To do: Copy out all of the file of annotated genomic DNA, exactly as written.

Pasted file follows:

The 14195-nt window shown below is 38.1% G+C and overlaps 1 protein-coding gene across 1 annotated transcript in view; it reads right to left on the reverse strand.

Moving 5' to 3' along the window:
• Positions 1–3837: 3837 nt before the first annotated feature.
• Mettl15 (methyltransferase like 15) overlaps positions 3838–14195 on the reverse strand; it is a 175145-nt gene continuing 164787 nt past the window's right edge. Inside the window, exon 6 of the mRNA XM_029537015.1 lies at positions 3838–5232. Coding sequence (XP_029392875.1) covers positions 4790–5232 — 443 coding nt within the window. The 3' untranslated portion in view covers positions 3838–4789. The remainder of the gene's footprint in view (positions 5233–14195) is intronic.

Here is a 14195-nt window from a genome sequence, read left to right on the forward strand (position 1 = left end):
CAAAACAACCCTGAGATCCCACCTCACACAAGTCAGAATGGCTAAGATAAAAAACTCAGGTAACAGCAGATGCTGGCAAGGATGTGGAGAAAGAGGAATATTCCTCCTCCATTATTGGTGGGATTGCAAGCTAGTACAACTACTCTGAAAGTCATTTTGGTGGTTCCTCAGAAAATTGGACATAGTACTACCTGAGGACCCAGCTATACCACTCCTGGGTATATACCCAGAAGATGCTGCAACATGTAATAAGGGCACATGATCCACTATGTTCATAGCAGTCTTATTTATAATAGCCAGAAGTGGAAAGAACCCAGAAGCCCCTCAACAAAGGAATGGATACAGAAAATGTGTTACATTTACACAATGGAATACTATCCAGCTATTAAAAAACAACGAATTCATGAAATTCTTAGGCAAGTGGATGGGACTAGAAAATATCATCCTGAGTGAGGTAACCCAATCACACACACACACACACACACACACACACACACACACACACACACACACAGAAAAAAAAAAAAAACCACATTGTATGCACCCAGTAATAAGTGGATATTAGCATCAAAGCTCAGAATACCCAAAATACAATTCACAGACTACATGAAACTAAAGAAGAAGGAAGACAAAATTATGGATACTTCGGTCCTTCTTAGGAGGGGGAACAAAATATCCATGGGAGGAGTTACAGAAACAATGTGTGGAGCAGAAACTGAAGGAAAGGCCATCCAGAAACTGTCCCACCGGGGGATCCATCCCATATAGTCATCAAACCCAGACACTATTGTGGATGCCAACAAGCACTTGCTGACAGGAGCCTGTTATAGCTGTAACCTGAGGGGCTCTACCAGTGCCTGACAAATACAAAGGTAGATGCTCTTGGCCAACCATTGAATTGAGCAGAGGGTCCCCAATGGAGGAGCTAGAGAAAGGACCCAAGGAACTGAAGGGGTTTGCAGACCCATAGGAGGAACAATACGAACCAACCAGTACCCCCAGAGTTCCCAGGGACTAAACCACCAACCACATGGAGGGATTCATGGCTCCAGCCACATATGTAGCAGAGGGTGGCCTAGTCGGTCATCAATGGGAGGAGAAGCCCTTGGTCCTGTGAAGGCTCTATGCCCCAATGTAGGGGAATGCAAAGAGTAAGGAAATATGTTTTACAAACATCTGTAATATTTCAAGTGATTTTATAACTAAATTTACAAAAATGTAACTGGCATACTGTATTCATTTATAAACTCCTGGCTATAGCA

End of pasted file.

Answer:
The 14195-nt window shown below is 38.1% G+C and overlaps 1 protein-coding gene across 1 annotated transcript in view; it reads right to left on the reverse strand.

Moving 5' to 3' along the window:
• Positions 1–3837: 3837 nt before the first annotated feature.
• Mettl15 (methyltransferase like 15) overlaps positions 3838–14195 on the reverse strand; it is a 175145-nt gene continuing 164787 nt past the window's right edge. Inside the window, exon 6 of the mRNA XM_029537015.1 lies at positions 3838–5232. Coding sequence (XP_029392875.1) covers positions 4790–5232 — 443 coding nt within the window. The 3' untranslated portion in view covers positions 3838–4789. The remainder of the gene's footprint in view (positions 5233–14195) is intronic.

Here is a 14195-nt window from a genome sequence, read left to right on the forward strand (position 1 = left end):
CAAAACAACCCTGAGATCCCACCTCACACAAGTCAGAATGGCTAAGATAAAAAACTCAGGTAACAGCAGATGCTGGCAAGGATGTGGAGAAAGAGGAATATTCCTCCTCCATTATTGGTGGGATTGCAAGCTAGTACAACTACTCTGAAAGTCATTTTGGTGGTTCCTCAGAAAATTGGACATAGTACTACCTGAGGACCCAGCTATACCACTCCTGGGTATATACCCAGAAGATGCTGCAACATGTAATAAGGGCACATGATCCACTATGTTCATAGCAGTCTTATTTATAATAGCCAGAAGTGGAAAGAACCCAGAAGCCCCTCAACAAAGGAATGGATACAGAAAATGTGTTACATTTACACAATGGAATACTATCCAGCTATTAAAAAACAACGAATTCATGAAATTCTTAGGCAAGTGGATGGGACTAGAAAATATCATCCTGAGTGAGGTAACCCAATCACACACACACACACACACACACACACACACACACACACACACACACACAGAAAAAAAAAAAAAACCACATTGTATGCACCCAGTAATAAGTGGATATTAGCATCAAAGCTCAGAATACCCAAAATACAATTCACAGACTACATGAAACTAAAGAAGAAGGAAGACAAAATTATGGATACTTCGGTCCTTCTTAGGAGGGGGAACAAAATATCCATGGGAGGAGTTACAGAAACAATGTGTGGAGCAGAAACTGAAGGAAAGGCCATCCAGAAACTGTCCCACCGGGGGATCCATCCCATATAGTCATCAAACCCAGACACTATTGTGGATGCCAACAAGCACTTGCTGACAGGAGCCTGTTATAGCTGTAACCTGAGGGGCTCTACCAGTGCCTGACAAATACAAAGGTAGATGCTCTTGGCCAACCATTGAATTGAGCAGAGGGTCCCCAATGGAGGAGCTAGAGAAAGGACCCAAGGAACTGAAGGGGTTTGCAGACCCATAGGAGGAACAATACGAACCAACCAGTACCCCCAGAGTTCCCAGGGACTAAACCACCAACCACATGGAGGGATTCATGGCTCCAGCCACATATGTAGCAGAGGGTGGCCTAGTCGGTCATCAATGGGAGGAGAAGCCCTTGGTCCTGTGAAGGCTCTATGCCCCAATGTAGGGGAATGCAAAGAGTAAGGAAATATGTTTTACAAACATCTGTAATATTTCAAGTGATTTTATAACTAAATTTACAAAAATGTAACTGGCATACTGTATTCATTTATAAACTCCTGGCTATAGCA